The Adelaide Desalination Plant at Port Stanvac can supply up to 100 gigalitres of water per annum to South Australians, which is about half of all our water needs.
A full description of the plant, including a fly-through movie, can be found at SA Water’s Adelaide Desalination Project. You can also see SA Water staff talking about the project, how it works, the marine and land environment, and what it means for South Australia.
Adding desalinated water to Greater Adelaide’s water supplies is part of our long term Water For Good strategy, which is securing our water future through diversification.
Decision to double the capacity of the plant
The original decision to build the Adelaide Desalination Plant (with capacity of 50 gigalitres per annum) was taken at the height of unprecedented drought conditions. This was at a time when the state was staring at the prospect of emergency measures to meet its critical human water needs. This included measures such as bottled water and groundwater extraction from aquifers underlying Adelaide.
The original decision was a direct response to the recommendations of the Desalination Working Group and was designed specifically to address reductions in inflows in the Mt Lofty Ranges and River Murray.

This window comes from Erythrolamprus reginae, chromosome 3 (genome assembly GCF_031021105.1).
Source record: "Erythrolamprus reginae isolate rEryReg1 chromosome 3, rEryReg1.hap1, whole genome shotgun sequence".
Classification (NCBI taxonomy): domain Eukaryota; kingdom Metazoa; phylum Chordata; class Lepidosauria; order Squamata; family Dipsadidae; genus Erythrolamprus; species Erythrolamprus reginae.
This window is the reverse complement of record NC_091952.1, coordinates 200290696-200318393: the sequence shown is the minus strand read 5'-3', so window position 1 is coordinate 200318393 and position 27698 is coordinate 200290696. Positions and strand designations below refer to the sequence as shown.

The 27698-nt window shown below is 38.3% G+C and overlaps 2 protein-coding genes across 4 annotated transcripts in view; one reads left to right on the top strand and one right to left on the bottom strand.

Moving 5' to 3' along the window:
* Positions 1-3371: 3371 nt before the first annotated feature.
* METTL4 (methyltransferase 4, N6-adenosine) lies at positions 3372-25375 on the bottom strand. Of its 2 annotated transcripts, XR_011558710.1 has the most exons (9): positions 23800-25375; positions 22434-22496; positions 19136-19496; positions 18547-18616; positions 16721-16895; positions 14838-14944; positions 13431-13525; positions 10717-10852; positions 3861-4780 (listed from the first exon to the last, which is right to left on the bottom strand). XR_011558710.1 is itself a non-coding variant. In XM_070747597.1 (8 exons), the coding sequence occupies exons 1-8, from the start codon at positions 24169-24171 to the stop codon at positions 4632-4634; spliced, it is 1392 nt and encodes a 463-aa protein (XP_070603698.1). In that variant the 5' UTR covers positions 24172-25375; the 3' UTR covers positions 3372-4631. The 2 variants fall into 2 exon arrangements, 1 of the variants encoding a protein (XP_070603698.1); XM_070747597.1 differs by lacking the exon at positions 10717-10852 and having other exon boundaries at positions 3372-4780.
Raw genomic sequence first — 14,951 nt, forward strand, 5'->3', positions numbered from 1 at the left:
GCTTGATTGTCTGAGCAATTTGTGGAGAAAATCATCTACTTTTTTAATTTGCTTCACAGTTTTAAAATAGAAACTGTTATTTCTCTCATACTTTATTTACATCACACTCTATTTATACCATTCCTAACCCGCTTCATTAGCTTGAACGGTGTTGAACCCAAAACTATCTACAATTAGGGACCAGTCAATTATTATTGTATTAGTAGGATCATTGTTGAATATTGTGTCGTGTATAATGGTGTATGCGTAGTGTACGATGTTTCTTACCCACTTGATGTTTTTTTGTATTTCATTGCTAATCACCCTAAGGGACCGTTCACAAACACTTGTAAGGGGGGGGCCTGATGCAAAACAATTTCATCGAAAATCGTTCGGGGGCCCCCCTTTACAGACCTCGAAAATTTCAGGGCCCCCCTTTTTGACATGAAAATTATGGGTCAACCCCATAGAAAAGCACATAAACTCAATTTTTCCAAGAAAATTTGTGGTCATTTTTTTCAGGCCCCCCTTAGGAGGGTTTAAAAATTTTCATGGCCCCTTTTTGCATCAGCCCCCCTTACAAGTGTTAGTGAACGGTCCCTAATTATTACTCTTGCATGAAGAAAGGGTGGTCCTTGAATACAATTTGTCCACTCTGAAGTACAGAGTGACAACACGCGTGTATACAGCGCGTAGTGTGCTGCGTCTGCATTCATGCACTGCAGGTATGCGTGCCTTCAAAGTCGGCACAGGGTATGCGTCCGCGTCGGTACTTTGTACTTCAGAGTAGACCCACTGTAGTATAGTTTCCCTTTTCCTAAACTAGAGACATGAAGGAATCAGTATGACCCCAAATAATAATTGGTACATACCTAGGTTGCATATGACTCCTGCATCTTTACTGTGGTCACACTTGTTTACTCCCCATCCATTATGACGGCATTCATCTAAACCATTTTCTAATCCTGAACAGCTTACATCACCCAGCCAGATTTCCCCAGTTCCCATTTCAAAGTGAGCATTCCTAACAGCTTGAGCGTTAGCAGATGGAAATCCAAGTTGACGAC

The subsequent decision to double the capacity of the plant to 100 gigalitres per annum was made during the development of the State Government’s Water Security Strategy, Water for Good (2009). This was not just an emergency response to the drought, but a decision to guarantee Adelaide’s long-term water security. This was necessary to ensure we met the needs of a growing population in a climate which is changing, while reducing our reliance on the River Murray. Guaranteeing Adelaide’s water security was also necessary to secure investment in South Australia.
The decision to double capacity increased the capital cost from $1.374 billion to $1.824 billion.
However, the $450 million in additional costs were off-set partly by Commonwealth funding of $228 million. The State Government’s decision to double capacity in the ‘first build’ also resulted in estimated savings of up to $200 million. This avoided the situation in Perth, where a second desalination plant had to be built because their first was insufficient.
In approving the augmentation options outlined in Water for Good, including the decision to double the capacity of the Adelaide Desalination Plant, the State Government drew on expert advice and analysis from both KPMG and Worley Parsons, as well as from government officials.
A summary of the findings of the independent experts and the reports themselves are provided at the links below:
Adelaide Desalination Plant cost benefit study
What’s happening in other states